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This may be the shocker: if you take the margin of error of 100,000, and notice that almost every number in the employment report is smaller than that, then essentially you can conclude that the entire report is pure noise, and you'd be right. (We say none of the changes are statistically significant.) The original design for the sample survey was not intended to read changes of this scale.

Now that you know this, and as you look around, you will find it's very very noisy out there.

You made one very common error in your discussion: the precision of a survey-based estimate has almost _nothing_ to do with what proportion of the population is being sampled (as long as you are not sampling almost the entire population). I am sure you know the soup-tasting analogy. So the wide margin of error of the estimates is not because 140,000 is a small proportion of all the businesses, but because the buisiness-to-business variability of the change in the number of employees is large.

Posted by: Aniko | 09/03/2010 at 01:56 PM

In discussing the confidence interval you state:

I think you are stretching it a bit to say that statistician have "no idea" whether employment grew or shrank. They do have an idea, their best guess is that employment shrank by 54,000 jobs. Yes, their sample was noisy, and even if the true value were 0, they would get sample estimates like this one more than 10 percent of the time, but I think it is a statistically valid claim to state "our data suggest it is more likely than not that employment shrank."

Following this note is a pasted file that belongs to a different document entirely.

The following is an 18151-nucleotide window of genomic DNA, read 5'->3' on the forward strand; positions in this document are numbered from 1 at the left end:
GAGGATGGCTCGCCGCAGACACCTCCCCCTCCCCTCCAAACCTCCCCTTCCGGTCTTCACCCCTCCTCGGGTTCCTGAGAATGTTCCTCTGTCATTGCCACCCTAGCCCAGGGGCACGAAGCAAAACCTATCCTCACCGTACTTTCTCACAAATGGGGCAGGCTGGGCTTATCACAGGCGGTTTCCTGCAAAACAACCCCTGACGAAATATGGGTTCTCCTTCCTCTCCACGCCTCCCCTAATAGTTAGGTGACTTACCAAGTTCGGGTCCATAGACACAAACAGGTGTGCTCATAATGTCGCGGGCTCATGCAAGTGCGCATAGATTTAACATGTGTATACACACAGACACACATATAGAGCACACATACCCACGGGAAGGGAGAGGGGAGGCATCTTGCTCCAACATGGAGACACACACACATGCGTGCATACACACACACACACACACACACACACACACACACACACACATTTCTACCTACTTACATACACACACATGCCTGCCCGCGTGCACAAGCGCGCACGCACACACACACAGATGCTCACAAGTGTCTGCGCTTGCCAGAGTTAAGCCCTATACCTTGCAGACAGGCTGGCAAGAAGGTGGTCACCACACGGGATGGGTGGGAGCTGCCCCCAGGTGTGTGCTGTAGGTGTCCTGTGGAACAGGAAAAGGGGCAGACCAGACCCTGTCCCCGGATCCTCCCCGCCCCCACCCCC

Posted by: Aaron | 09/03/2010 at 04:59 PM

Aniko: You read a lot more into that sentence than I intended - and I realize that what I wrote could be misleading so thanks for bringing this up. If everyone in the population were surveyed, then we would have complete information and there could be no sampling error. If we can only collect partial information, then the larger the sample, the smaller the error. But after a certain point, increasing the sample doesn't reduce the error enough to matter so we like to say proportions don't matter. Hope I clarified that.

Also I want to clarify your statement that the large error is not due to sample size but due to variability. The sample size is designed to filter out a certain level of noise (conversely, read a certain level of signal); if the survey has been designed to read changes in employment of 10,000, then the statistician would have called for a lot more than 140K businesses to be surveyed.

Aaron: A margin of error comes at a certain level of confidence, in this case, 90%. Any statement like "our data suggest it is more likely than not that employment shrank" is valid ONLY if we accept a lower confidence level. 90% is already a lower threshold than typically used so one must be careful when issuing such statements.

I have fundamentally a strong objection to this line of thinking because it is equivalent to saying when the sampling error is large, just ignore the variability, and use the average value (point estimate) as the most likely value. It is precisely when the sampling error is large that we must pay attention to it. Otherwise, we might declare all the research on confidence levels and margins of error useless!

Posted by: Kaiser | 09/03/2010 at 11:04 PM

In Australia they include a trend line, but most commentators ignore it. I'm going to use the accuracy of unemployment figures as an example in a basic stats course this semester.

Posted by: Ken | 09/04/2010 at 03:21 AM